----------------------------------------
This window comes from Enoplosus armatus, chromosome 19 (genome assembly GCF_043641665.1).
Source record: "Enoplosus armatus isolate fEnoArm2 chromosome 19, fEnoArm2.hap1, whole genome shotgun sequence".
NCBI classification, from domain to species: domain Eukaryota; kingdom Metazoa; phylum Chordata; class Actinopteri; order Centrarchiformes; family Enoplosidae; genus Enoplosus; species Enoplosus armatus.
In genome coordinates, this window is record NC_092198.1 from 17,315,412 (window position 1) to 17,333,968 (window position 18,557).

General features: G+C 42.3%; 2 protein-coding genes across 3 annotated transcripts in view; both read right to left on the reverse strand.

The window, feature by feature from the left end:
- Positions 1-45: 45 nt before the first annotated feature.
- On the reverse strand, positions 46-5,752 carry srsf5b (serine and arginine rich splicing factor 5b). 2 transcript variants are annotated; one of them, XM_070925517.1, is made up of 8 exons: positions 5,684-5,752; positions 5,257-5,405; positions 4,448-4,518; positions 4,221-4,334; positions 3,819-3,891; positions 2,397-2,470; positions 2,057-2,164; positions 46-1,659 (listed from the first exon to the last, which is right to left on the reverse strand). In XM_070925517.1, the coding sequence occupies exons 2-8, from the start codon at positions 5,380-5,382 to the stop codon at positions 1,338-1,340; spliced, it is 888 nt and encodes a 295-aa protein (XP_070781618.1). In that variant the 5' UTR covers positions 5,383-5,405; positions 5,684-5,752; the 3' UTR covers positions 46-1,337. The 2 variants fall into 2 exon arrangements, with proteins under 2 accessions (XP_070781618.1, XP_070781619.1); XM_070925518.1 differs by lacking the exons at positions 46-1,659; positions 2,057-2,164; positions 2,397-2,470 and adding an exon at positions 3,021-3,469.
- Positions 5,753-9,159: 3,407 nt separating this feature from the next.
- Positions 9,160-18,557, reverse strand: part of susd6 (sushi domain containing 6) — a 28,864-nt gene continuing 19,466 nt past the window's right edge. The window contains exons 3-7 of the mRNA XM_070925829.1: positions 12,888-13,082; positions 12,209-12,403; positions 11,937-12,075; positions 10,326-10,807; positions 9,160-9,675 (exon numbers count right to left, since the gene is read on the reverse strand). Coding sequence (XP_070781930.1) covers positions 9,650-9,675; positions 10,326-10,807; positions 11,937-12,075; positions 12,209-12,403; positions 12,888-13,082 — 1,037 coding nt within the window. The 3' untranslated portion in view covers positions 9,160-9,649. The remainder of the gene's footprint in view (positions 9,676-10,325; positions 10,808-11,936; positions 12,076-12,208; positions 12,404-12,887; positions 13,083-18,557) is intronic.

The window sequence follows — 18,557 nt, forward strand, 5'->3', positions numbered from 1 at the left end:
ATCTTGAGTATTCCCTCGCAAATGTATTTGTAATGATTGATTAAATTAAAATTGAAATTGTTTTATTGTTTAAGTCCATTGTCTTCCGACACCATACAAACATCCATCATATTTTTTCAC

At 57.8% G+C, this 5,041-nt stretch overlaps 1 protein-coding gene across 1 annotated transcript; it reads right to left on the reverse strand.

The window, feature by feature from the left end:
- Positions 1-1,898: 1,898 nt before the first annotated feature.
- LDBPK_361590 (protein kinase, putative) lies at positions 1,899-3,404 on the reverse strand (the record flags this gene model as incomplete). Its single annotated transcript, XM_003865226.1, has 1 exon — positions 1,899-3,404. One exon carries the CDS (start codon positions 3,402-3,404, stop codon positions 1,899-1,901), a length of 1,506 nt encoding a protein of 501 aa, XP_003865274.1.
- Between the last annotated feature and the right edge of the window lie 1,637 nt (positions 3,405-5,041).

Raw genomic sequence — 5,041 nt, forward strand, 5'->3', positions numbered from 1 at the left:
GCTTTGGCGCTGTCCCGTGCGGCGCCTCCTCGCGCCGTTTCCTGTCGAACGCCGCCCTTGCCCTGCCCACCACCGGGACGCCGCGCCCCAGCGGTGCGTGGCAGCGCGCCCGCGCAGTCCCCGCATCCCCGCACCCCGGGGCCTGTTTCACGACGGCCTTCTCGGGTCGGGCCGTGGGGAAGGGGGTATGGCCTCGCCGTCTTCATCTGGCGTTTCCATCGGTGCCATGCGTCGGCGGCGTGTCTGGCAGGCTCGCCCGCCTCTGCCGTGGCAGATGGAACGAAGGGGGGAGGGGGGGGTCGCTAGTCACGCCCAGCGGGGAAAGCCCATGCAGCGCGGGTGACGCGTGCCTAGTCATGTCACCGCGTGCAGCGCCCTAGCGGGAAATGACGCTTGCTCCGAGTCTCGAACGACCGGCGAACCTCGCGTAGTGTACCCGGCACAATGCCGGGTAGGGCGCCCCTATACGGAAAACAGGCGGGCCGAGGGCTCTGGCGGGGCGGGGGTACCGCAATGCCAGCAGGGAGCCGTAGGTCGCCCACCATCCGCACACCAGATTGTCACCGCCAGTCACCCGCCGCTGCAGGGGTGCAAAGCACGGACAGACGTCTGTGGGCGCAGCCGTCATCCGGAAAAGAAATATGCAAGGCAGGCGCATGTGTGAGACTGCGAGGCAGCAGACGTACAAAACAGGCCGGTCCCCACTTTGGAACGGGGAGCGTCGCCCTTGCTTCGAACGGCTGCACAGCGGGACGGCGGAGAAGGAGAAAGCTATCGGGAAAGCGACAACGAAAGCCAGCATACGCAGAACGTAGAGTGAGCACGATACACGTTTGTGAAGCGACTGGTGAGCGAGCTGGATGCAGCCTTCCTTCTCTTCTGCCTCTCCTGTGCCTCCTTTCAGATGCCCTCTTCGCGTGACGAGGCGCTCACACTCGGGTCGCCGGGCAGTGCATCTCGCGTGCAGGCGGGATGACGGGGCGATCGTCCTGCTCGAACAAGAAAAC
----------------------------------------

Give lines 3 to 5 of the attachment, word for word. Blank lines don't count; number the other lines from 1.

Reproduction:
NCBI classification, from domain to species: domain Eukaryota; kingdom Metazoa; phylum Chordata; class Actinopteri; order Centrarchiformes; family Enoplosidae; genus Enoplosus; species Enoplosus armatus.
In genome coordinates, this window is record NC_092198.1 from 17,315,412 (window position 1) to 17,333,968 (window position 18,557).

General features: G+C 42.3%; 2 protein-coding genes across 3 annotated transcripts in view; both read right to left on the reverse strand.